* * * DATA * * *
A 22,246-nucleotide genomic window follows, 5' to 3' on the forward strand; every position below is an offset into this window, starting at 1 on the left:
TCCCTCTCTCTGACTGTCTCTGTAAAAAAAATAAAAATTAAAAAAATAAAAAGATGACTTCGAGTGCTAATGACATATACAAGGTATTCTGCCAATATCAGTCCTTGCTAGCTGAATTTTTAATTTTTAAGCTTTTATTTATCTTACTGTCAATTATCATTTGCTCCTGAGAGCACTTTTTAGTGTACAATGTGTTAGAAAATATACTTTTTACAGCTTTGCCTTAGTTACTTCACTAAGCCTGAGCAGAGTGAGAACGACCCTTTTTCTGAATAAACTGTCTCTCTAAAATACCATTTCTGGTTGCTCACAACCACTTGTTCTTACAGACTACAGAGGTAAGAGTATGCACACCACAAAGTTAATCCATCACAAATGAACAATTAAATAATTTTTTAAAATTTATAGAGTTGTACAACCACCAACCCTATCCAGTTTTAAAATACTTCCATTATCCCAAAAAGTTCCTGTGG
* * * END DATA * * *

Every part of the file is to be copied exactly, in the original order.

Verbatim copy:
A 22,246-nucleotide genomic window follows, 5' to 3' on the forward strand; every position below is an offset into this window, starting at 1 on the left:
TCCCTCTCTCTGACTGTCTCTGTAAAAAAAATAAAAATTAAAAAAATAAAAAGATGACTTCGAGTGCTAATGACATATACAAGGTATTCTGCCAATATCAGTCCTTGCTAGCTGAATTTTTAATTTTTAAGCTTTTATTTATCTTACTGTCAATTATCATTTGCTCCTGAGAGCACTTTTTAGTGTACAATGTGTTAGAAAATATACTTTTTACAGCTTTGCCTTAGTTACTTCACTAAGCCTGAGCAGAGTGAGAACGACCCTTTTTCTGAATAAACTGTCTCTCTAAAATACCATTTCTGGTTGCTCACAACCACTTGTTCTTACAGACTACAGAGGTAAGAGTATGCACACCACAAAGTTAATCCATCACAAATGAACAATTAAATAATTTTTTAAAATTTATAGAGTTGTACAACCACCAACCCTATCCAGTTTTAAAATACTTCCATTATCCCAAAAAGTTCCTGTGG